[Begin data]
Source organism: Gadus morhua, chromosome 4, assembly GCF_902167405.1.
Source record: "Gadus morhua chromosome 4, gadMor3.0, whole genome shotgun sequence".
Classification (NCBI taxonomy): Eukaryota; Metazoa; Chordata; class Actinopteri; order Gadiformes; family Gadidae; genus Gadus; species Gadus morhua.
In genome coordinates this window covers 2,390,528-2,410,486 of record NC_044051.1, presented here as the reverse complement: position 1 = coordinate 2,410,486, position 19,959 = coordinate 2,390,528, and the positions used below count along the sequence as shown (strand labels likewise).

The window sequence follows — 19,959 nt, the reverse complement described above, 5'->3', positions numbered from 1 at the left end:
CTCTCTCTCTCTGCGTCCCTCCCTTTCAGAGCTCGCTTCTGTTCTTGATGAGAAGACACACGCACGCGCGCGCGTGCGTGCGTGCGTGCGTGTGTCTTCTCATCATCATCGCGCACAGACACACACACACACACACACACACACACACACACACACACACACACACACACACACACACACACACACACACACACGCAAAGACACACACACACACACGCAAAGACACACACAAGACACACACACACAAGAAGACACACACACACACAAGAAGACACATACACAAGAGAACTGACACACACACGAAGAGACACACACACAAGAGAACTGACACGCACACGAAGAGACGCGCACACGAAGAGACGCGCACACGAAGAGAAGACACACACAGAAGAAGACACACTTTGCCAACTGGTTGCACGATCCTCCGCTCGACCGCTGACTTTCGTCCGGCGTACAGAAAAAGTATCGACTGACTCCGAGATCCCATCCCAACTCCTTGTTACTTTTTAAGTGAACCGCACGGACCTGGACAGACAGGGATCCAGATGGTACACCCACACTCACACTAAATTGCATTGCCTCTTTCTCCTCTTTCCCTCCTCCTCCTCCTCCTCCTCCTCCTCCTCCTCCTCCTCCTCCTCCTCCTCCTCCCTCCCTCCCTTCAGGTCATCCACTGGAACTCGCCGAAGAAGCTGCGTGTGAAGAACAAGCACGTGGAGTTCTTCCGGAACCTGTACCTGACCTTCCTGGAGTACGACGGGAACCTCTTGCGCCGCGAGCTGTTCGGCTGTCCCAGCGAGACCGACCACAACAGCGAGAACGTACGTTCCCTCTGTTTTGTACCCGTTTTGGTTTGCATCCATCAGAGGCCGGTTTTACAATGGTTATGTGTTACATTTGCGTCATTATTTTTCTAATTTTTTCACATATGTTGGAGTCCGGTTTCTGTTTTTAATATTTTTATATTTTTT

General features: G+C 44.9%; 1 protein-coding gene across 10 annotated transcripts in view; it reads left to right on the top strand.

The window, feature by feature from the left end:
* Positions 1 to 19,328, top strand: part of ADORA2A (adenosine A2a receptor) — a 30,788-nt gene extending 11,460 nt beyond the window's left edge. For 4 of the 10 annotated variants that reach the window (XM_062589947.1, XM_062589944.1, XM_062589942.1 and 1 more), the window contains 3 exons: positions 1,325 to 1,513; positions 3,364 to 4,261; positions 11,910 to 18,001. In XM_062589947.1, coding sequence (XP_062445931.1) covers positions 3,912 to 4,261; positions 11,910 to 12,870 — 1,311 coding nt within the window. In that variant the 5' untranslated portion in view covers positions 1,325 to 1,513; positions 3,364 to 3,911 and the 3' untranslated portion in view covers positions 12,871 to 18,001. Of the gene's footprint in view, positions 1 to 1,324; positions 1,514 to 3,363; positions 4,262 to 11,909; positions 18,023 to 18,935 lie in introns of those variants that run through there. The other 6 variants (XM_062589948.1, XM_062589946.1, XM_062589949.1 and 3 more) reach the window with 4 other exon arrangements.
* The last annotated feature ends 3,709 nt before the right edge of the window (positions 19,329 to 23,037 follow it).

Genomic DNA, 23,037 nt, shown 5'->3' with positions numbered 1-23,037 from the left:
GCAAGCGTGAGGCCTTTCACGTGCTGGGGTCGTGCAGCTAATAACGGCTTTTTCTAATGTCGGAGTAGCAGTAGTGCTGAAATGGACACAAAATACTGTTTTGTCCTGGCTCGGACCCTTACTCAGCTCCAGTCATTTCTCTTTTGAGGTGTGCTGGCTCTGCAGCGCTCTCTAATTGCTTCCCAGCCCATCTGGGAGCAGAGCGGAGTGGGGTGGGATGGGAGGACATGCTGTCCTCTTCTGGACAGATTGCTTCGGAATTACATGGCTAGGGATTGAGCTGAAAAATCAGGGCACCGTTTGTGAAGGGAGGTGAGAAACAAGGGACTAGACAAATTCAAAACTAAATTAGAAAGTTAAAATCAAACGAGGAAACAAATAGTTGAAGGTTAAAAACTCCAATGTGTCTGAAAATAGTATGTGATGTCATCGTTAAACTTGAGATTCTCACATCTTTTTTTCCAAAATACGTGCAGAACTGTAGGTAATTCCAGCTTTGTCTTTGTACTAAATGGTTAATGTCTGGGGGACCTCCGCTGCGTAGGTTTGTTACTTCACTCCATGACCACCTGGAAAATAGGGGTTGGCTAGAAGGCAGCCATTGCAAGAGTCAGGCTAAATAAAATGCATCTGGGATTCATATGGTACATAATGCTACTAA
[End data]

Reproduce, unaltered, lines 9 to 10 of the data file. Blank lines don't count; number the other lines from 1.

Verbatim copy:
* Positions 1 to 19,328, top strand: part of ADORA2A (adenosine A2a receptor) — a 30,788-nt gene extending 11,460 nt beyond the window's left edge. For 4 of the 10 annotated variants that reach the window (XM_062589947.1, XM_062589944.1, XM_062589942.1 and 1 more), the window contains 3 exons: positions 1,325 to 1,513; positions 3,364 to 4,261; positions 11,910 to 18,001. In XM_062589947.1, coding sequence (XP_062445931.1) covers positions 3,912 to 4,261; positions 11,910 to 12,870 — 1,311 coding nt within the window. In that variant the 5' untranslated portion in view covers positions 1,325 to 1,513; positions 3,364 to 3,911 and the 3' untranslated portion in view covers positions 12,871 to 18,001. Of the gene's footprint in view, positions 1 to 1,324; positions 1,514 to 3,363; positions 4,262 to 11,909; positions 18,023 to 18,935 lie in introns of those variants that run through there. The other 6 variants (XM_062589948.1, XM_062589946.1, XM_062589949.1 and 3 more) reach the window with 4 other exon arrangements.
* The last annotated feature ends 3,709 nt before the right edge of the window (positions 19,329 to 23,037 follow it).